Hha is a negative modulator of transcription of hilA, the Salmonella enterica serovar Typhimurium invasion gene transcriptional activator.J Bacteriol. 2001 Nov; 183(22):6620-9.JB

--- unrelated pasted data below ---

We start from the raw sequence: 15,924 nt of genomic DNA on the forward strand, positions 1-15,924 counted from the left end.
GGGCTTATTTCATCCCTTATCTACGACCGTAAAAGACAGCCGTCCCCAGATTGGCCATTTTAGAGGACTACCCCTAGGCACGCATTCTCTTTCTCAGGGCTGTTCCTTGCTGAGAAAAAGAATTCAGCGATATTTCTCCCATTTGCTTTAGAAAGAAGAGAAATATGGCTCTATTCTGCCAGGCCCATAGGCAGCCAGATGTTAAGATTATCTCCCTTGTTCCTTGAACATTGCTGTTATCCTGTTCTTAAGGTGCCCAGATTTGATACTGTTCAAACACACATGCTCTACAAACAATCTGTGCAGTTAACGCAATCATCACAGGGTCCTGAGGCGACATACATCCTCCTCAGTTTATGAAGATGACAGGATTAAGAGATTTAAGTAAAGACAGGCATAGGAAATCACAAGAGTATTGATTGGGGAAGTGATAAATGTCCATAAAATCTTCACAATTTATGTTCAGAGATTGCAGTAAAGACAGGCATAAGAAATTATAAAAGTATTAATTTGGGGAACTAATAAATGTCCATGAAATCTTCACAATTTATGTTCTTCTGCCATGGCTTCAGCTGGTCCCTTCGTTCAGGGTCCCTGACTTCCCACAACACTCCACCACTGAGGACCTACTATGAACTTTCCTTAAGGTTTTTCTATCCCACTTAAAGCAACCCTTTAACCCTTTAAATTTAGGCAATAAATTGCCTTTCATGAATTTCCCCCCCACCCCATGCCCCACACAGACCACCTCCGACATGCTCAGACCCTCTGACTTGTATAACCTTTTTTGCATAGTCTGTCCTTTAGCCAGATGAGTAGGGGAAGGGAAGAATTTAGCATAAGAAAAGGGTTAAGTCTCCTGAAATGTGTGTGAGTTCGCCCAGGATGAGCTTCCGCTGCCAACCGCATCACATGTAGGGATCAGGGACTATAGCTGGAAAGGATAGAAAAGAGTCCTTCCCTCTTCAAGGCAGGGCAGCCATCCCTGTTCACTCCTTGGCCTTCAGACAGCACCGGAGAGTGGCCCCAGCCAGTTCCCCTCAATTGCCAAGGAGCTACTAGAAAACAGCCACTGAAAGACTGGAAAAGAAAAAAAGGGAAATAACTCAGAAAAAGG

An early step in the establishment of Salmonella enterica serovar Typhimurium murine infection is the penetration of the intestinal mucosa of the small intestine. The majority of the genes responsible for the Salmonella invasive phenotype are encoded on Salmonella pathogenicity island 1, and their transcription is controlled by the hilA transcriptional activator. The expression of hilA is regulated by environmental signals including oxygen, osmolarity, pH, and growth phase such that the presence of any one suboptimal condition results in repression of hilA expression and the invasive phenotype. We have conducted a search for negative regulators of hilA by introduction of a Salmonella enterica serovar Typhimurium chromosomal DNA gene bank into a Salmonella enterica serovar Typhimurium hilA::Tn5lacZY reporter strain. This screen has identified the hha gene as a regulator that exerts a negative influence on hilA expression. Plasmid-encoded hha significantly reduces hilA::Tn5lacZY chromosomal expression, as well as expression of the invasion genes invF, prgH, and sipC. An hha null mutation results in substantial derepression of both chromosomally encoded and plasmid-encoded hilA::Tn5lacZY expression. Introduction of plasmid-encoded hha into strain SL1344 results in attenuation of invasion using in vitro and in vivo assays. Importantly, purified Hha protein was found to bind to a hilA DNA promoter fragment, suggesting that the regulatory activity of the Hha protein occurs at the hilA promoter. These data add detail to the developing model of the regulation of Salmonella invasion genes.